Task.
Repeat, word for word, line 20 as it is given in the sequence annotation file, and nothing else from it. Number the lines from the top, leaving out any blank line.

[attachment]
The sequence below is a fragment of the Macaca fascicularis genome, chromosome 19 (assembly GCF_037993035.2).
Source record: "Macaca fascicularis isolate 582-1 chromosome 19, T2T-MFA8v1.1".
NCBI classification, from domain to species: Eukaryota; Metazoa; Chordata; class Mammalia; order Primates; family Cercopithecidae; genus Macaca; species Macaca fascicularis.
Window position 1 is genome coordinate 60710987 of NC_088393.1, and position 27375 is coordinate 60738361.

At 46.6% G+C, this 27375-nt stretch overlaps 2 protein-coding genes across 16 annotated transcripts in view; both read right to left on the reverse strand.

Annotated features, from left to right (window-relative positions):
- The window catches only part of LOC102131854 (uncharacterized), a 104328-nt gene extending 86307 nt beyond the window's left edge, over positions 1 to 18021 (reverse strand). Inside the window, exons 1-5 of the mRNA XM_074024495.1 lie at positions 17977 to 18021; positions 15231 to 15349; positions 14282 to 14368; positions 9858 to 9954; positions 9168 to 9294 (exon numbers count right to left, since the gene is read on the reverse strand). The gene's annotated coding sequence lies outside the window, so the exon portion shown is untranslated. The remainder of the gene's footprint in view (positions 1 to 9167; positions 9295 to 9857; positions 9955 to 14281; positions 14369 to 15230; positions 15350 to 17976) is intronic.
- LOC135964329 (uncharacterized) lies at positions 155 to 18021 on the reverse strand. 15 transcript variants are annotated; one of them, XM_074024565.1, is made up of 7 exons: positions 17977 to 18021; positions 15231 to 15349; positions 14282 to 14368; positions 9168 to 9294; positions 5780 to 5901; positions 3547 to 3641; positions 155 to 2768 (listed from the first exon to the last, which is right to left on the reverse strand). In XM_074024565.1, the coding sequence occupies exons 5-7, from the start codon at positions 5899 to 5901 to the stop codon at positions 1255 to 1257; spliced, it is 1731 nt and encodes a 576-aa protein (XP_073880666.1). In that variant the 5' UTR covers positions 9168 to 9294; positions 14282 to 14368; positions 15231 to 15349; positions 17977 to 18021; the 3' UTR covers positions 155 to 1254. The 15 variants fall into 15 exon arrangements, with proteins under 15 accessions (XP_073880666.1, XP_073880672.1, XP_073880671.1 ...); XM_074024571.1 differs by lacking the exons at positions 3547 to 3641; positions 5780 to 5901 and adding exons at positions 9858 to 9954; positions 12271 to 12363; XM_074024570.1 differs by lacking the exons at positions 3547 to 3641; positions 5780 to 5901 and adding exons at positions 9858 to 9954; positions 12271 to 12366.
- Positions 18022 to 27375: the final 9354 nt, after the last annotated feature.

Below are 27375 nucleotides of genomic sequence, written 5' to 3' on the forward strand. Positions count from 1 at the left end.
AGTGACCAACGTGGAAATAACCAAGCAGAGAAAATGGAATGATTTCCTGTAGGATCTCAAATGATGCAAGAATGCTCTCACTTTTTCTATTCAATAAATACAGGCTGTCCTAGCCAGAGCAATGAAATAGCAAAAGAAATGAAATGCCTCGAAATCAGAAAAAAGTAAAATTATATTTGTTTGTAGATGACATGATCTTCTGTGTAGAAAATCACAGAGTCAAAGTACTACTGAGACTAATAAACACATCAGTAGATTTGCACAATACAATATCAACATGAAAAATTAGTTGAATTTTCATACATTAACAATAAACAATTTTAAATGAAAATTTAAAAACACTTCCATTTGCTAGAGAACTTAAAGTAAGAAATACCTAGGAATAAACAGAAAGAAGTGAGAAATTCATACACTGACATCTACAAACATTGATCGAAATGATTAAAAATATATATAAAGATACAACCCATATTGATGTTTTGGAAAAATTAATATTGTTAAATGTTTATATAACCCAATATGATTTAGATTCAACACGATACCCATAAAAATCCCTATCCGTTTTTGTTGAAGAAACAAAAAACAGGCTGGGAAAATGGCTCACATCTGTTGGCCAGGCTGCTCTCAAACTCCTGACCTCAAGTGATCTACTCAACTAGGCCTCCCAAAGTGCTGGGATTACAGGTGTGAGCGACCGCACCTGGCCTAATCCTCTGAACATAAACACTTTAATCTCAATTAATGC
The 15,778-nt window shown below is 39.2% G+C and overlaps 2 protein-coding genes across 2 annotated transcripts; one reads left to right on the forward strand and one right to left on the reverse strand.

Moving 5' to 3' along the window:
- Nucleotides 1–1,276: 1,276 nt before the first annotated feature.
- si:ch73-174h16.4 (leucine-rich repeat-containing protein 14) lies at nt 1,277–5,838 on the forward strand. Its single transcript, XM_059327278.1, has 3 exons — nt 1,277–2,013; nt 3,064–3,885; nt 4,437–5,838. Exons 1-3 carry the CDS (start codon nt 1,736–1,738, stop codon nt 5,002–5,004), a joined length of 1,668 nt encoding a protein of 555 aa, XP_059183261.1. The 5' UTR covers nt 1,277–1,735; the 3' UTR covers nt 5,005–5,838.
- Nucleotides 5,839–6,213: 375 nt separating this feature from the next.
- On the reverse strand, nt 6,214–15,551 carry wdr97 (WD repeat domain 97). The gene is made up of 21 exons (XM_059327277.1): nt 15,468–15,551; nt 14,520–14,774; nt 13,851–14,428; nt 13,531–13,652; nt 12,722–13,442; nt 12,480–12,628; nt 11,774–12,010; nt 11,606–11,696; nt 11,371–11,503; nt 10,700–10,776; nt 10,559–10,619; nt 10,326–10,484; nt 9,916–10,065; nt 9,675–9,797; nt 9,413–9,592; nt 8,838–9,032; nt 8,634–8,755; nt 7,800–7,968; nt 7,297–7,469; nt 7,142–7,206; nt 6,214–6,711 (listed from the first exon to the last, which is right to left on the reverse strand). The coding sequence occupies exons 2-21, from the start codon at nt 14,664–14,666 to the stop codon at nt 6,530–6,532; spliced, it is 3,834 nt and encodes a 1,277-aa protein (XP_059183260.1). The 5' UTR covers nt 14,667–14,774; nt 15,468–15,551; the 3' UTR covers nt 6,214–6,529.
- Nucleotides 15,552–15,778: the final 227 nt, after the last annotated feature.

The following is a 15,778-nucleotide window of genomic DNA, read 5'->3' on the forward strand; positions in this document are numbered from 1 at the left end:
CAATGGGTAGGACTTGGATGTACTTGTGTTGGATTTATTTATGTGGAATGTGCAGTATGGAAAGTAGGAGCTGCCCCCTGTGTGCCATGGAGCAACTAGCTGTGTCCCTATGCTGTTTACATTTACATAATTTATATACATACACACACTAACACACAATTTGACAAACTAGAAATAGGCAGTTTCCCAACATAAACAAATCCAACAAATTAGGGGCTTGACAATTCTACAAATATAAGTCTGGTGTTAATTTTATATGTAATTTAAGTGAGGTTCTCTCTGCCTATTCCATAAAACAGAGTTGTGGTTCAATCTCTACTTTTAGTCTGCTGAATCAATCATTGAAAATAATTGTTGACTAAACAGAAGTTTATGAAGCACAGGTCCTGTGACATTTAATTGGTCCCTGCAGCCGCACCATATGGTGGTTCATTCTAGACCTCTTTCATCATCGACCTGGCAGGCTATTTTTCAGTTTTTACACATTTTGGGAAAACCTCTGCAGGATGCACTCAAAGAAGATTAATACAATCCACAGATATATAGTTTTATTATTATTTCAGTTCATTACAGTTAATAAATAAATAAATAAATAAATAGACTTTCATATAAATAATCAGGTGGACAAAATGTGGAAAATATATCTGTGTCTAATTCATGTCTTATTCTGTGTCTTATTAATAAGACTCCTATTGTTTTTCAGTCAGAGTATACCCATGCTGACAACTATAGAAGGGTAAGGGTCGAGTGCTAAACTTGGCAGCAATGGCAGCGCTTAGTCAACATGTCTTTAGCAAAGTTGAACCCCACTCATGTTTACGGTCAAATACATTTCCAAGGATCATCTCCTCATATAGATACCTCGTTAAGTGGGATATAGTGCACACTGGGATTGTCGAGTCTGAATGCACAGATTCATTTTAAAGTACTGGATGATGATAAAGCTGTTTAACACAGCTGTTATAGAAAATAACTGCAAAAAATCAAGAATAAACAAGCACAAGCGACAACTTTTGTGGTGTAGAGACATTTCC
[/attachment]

CAATGGGTAGGACTTGGATGTACTTGTGTTGGATTTATTTATGTGGAATGTGCAGTATGGAAAGTAGGAGCTGCCCCCTGTGTGCCATGGAGCAACTAGCTGTGTCCCTATGCTGTTTACATTTACATAATTTATATACATACACACACTAACACACAATTTGACAAACTAGAAATAGGCAGTTTCCCAACATAAACAAATCCAACAAATTAGGGGCTTGACAATTCTACAAATATAAGTCTGGTGTTAATTTTATATGTAATTTAAGTGAGGTTCTCTCTGCCTATTCCATAAAACAGAGTTGTGGTTCAATCTCTACTTTTAGTCTGCTGAATCAATCATTGAAAATAATTGTTGACTAAACAGAAGTTTATGAAGCACAGGTCCTGTGACATTTAATTGGTCCCTGCAGCCGCACCATATGGTGGTTCATTCTAGACCTCTTTCATCATCGACCTGGCAGGCTATTTTTCAGTTTTTACACATTTTGGGAAAACCTCTGCAGGATGCACTCAAAGAAGATTAATACAATCCACAGATATATAGTTTTATTATTATTTCAGTTCATTACAGTTAATAAATAAATAAATAAATAAATAGACTTTCATATAAATAATCAGGTGGACAAAATGTGGAAAATATATCTGTGTCTAATTCATGTCTTATTCTGTGTCTTATTAATAAGACTCCTATTGTTTTTCAGTCAGAGTATACCCATGCTGACAACTATAGAAGGGTAAGGGTCGAGTGCTAAACTTGGCAGCAATGGCAGCGCTTAGTCAACATGTCTTTAGCAAAGTTGAACCCCACTCATGTTTACGGTCAAATACATTTCCAAGGATCATCTCCTCATATAGATACCTCGTTAAGTGGGATATAGTGCACACTGGGATTGTCGAGTCTGAATGCACAGATTCATTTTAAAGTACTGGATGATGATAAAGCTGTTTAACACAGCTGTTATAGAAAATAACTGCAAAAAATCAAGAATAAACAAGCACAAGCGACAACTTTTGTGGTGTAGAGACATTTCC